Published:

31 comments

A MAJOR NEW CONSERVATIVEHOME SERIES LOOKS AT THE POTENTIAL OF THE INTERNET TO SUPPORT A CONSERVATIVE RENAISSANCE IN BRITAIN.  EU SERF KICKS OFF THIS SERIES…

Serf is a Blogger who writes at www.eu-serf.blogspot.com and
www.oncemore.co.uk. He also has a Conservative Portal at
www.rightlinks.co.uk and would like all conservative bloggers to submit
their websites to the directory.  He has been blogging on politics for the past year and a half, but, he says, "has been boring his friends on the subject for much longer". He has been a regular visitor to ConservativeHome since its inception.

Emergingmovement_4Have any of you been embarrassed to admit to being a Conservative? Have you ever felt like a pariah the minute you offer an opinion on a political issue at a dinner party? Why is it so difficult to be a Tory in polite company?

It’s incredible that a party whose philosophy is based upon the simple foundation of freedom of individual action, whose greatest wish is to see successful families, an economically active and satisfied population and a ruling system that is accountable to the people it is supposed to serve, can be seen in such a bad light.

We are the selfish party. Somehow wishing to keep hold of your own hard earned cash is selfish, but wanting a slice of someone else’s, which is what our opponents are all about, is altruistic.

I believe that one of the major reasons for this anachronism is that the Conservative Party has been so reluctant to defend its ideological position against sustained attack. Faced with an onslaught of accusations, the preferred defence has been to pretend to be something else, rather than questioning the dodgy assumptions in our adversaries’ critique. David Cameron’s rejection of our nation’s most successful Prime Minister ever, was just the latest of a long line of examples.

The problem is that political parties are primarily about winning elections. Winning elections is not about ideology or taking big risks. It cannot be about deep philosophical questions. If we are to persuade the general population of the value of our beliefs, we need to augment the power of the party with a whole infrastructure of conservative pressure groups.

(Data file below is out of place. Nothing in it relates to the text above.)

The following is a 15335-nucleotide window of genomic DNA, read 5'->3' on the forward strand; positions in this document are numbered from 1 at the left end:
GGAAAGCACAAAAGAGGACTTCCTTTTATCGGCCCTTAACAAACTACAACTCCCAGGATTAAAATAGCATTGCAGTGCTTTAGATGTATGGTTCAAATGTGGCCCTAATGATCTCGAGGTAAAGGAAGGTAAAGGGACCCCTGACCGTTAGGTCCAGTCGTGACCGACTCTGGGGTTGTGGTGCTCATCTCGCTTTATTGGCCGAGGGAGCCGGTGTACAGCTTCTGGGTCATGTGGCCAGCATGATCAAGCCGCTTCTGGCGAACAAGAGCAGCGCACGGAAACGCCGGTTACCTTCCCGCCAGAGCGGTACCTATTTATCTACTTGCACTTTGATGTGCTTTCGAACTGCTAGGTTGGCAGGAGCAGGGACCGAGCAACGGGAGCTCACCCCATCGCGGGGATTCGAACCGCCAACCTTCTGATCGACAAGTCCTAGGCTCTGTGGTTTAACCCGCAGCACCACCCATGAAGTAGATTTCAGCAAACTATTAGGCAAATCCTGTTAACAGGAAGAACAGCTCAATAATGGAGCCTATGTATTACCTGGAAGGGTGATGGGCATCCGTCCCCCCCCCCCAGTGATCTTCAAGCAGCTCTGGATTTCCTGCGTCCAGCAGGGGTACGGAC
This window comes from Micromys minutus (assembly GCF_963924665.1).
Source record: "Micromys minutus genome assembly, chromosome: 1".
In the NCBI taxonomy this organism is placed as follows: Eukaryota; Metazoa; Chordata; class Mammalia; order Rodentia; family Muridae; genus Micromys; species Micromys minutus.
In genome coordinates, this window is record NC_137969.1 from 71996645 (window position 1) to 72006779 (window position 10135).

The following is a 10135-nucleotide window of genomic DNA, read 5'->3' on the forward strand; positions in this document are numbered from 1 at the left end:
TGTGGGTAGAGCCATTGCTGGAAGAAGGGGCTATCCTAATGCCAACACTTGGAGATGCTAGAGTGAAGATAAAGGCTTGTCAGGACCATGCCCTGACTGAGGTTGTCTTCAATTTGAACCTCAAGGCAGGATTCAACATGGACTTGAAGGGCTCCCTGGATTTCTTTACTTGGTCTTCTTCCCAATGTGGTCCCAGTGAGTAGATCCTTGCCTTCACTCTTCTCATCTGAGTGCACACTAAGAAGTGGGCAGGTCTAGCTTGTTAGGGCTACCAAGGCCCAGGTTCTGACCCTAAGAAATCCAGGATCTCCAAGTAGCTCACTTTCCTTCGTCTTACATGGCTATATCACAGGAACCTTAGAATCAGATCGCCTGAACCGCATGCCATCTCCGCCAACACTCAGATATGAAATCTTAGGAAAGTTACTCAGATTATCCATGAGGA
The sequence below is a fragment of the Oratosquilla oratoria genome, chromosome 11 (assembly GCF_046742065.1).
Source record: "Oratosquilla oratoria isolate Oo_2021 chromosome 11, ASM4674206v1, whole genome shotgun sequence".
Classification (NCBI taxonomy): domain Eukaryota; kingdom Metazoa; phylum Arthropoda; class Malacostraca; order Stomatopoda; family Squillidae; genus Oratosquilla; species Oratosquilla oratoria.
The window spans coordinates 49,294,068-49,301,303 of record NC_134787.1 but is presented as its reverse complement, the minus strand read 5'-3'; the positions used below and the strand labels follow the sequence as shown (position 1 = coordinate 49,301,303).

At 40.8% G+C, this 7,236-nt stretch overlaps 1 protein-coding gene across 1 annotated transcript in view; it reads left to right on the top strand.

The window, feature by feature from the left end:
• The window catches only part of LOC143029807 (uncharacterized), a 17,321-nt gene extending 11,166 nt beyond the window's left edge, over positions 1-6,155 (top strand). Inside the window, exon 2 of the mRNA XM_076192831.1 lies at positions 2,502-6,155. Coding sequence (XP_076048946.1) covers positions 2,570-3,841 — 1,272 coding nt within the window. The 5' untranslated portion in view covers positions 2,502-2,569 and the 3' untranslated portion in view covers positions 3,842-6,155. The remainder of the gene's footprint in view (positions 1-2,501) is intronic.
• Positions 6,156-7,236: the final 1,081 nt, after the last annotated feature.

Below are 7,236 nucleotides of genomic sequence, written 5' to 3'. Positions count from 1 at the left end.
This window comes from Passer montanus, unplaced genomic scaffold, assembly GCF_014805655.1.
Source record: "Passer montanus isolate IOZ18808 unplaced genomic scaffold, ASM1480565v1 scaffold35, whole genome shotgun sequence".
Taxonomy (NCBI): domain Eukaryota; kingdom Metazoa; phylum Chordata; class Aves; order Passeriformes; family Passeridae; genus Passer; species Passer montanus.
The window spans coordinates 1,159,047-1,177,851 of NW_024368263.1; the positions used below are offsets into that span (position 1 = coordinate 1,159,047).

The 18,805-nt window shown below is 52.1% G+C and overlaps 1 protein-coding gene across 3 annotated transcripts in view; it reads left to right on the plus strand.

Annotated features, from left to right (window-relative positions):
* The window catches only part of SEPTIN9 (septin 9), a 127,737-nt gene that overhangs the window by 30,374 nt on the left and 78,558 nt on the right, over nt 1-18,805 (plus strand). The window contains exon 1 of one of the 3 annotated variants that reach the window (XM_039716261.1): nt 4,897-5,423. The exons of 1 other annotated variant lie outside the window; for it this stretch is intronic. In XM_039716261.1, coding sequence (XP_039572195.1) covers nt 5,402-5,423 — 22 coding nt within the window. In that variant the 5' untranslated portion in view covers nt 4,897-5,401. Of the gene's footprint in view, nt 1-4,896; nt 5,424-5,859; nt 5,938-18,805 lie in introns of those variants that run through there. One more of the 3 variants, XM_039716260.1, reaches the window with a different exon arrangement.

Our cousins across the water have been very adept at working outside of the strictures of the party to create pressure for the kind of policies they want. They have also been very vocal in supporting their team when it comes through. Right wing blogs made a world of difference to the debate leading up to the presidential election. Religious organisations helped get out the vote. Why is the land of rugged individualism so much better at community?

The UK is blessed with a number of good Think Tanks – Reform and The Adam Smith Institute spring to mind. But for most of the public, think tanks are too esoteric, too academic. They produce great ideas, but without help from the media or political parties, these ideas remain the preserve of the chosen few.

What is needed is something that acts as an interface between the political anoraks and the general public. We need popular politics. We also need partisanship. Think Tanks try to remain party independent, so as to get their message out without prejudice. In a way, that limits their value to our cause. 

There are those in the blogsphere whose belief in traditional Conservative values is leading them to ask if they have a place in David Cameron’s Conservative party. The reality is that the Conservative Party is the only show in town. If we disagree with the direction that the leadership is heading all we can do is to try and persuade the public, that our ideas are worth considering. We need to move the common ground towards us.

What we need are blatantly partisan, but party independent campaign organisations. We need a grassroots (or netroots) movement that can take the best ideas of the Think Tanks and others and promote them to the general public. These groups can fight the battle of ideals in a way not possible for a party seeking power, or a Think Tank seeking influence. They can promote real Conservative Values.

As we have seen in the USA, the prime area of activity for such groups is the internet.

Each of us as individuals needs to identify those things that we care most about and join pressure groups that address those issues. If we are bloggers, we need to help promote all those who share our views. I am often surprised at the lack of links the average Conservative blogger has to his fellow would be opinion makers. We need to help each other reach an audience and we need to share information.

The level of communication of many of the existing groups is pathetic. All think tanks, campaign and pressure groups need active blogs. This is an area that we are experts in and can really make a difference. The fact that a website of the quality of ConservativeHome is the product of its owner’s spare time is a damning reality for the so called professionals. If we can reproduce the level of involvement and depth of content of this site 100 times, we would be well on the way to winning the arguments.

Most of all, we all have to understand that without a concerted effort on the part of people like us, the majority of our fellows will continue to labour under the false impression that Social Democracy is somehow about caring.

We have this great tool, called the internet and it is time we took full advantage of it to promote our view of how our nation should be governed. We are the most active UK Conservative community online. If we don’t do it then who will?

31 comments for: EU Serf: Finding the common ground

Leave a Reply

You must be logged in to post a comment.